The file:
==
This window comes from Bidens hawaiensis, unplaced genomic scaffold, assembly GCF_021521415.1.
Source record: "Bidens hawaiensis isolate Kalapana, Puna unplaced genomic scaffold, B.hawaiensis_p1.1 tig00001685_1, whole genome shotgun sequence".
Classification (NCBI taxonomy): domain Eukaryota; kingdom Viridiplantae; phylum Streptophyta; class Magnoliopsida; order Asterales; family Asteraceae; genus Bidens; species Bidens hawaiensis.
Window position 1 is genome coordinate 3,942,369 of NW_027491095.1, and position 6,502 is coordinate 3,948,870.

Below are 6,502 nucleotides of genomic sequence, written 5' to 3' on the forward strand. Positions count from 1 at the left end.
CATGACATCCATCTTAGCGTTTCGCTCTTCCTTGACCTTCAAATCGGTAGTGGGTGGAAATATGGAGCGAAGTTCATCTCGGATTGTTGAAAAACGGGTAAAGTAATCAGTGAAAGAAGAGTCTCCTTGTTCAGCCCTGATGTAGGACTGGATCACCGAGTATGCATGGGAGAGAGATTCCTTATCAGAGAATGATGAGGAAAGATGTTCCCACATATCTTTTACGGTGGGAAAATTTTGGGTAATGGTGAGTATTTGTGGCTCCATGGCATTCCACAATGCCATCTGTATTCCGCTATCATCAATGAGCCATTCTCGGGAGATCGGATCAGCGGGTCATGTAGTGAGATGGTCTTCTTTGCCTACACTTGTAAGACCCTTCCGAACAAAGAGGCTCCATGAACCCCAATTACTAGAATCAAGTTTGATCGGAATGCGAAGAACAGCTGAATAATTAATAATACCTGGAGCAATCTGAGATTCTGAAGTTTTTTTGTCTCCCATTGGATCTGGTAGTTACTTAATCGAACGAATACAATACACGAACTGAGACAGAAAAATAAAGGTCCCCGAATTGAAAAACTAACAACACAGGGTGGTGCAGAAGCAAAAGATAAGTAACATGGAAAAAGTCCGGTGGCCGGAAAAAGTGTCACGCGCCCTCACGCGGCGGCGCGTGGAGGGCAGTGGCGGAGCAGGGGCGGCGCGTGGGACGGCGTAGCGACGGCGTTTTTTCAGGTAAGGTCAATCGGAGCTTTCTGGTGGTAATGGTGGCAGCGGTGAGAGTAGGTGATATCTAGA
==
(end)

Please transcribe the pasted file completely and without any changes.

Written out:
This window comes from Bidens hawaiensis, unplaced genomic scaffold, assembly GCF_021521415.1.
Source record: "Bidens hawaiensis isolate Kalapana, Puna unplaced genomic scaffold, B.hawaiensis_p1.1 tig00001685_1, whole genome shotgun sequence".
Classification (NCBI taxonomy): domain Eukaryota; kingdom Viridiplantae; phylum Streptophyta; class Magnoliopsida; order Asterales; family Asteraceae; genus Bidens; species Bidens hawaiensis.
Window position 1 is genome coordinate 3,942,369 of NW_027491095.1, and position 6,502 is coordinate 3,948,870.

Below are 6,502 nucleotides of genomic sequence, written 5' to 3' on the forward strand. Positions count from 1 at the left end.
CATGACATCCATCTTAGCGTTTCGCTCTTCCTTGACCTTCAAATCGGTAGTGGGTGGAAATATGGAGCGAAGTTCATCTCGGATTGTTGAAAAACGGGTAAAGTAATCAGTGAAAGAAGAGTCTCCTTGTTCAGCCCTGATGTAGGACTGGATCACCGAGTATGCATGGGAGAGAGATTCCTTATCAGAGAATGATGAGGAAAGATGTTCCCACATATCTTTTACGGTGGGAAAATTTTGGGTAATGGTGAGTATTTGTGGCTCCATGGCATTCCACAATGCCATCTGTATTCCGCTATCATCAATGAGCCATTCTCGGGAGATCGGATCAGCGGGTCATGTAGTGAGATGGTCTTCTTTGCCTACACTTGTAAGACCCTTCCGAACAAAGAGGCTCCATGAACCCCAATTACTAGAATCAAGTTTGATCGGAATGCGAAGAACAGCTGAATAATTAATAATACCTGGAGCAATCTGAGATTCTGAAGTTTTTTTGTCTCCCATTGGATCTGGTAGTTACTTAATCGAACGAATACAATACACGAACTGAGACAGAAAAATAAAGGTCCCCGAATTGAAAAACTAACAACACAGGGTGGTGCAGAAGCAAAAGATAAGTAACATGGAAAAAGTCCGGTGGCCGGAAAAAGTGTCACGCGCCCTCACGCGGCGGCGCGTGGAGGGCAGTGGCGGAGCAGGGGCGGCGCGTGGGACGGCGTAGCGACGGCGTTTTTTCAGGTAAGGTCAATCGGAGCTTTCTGGTGGTAATGGTGGCAGCGGTGAGAGTAGGTGATATCTAGA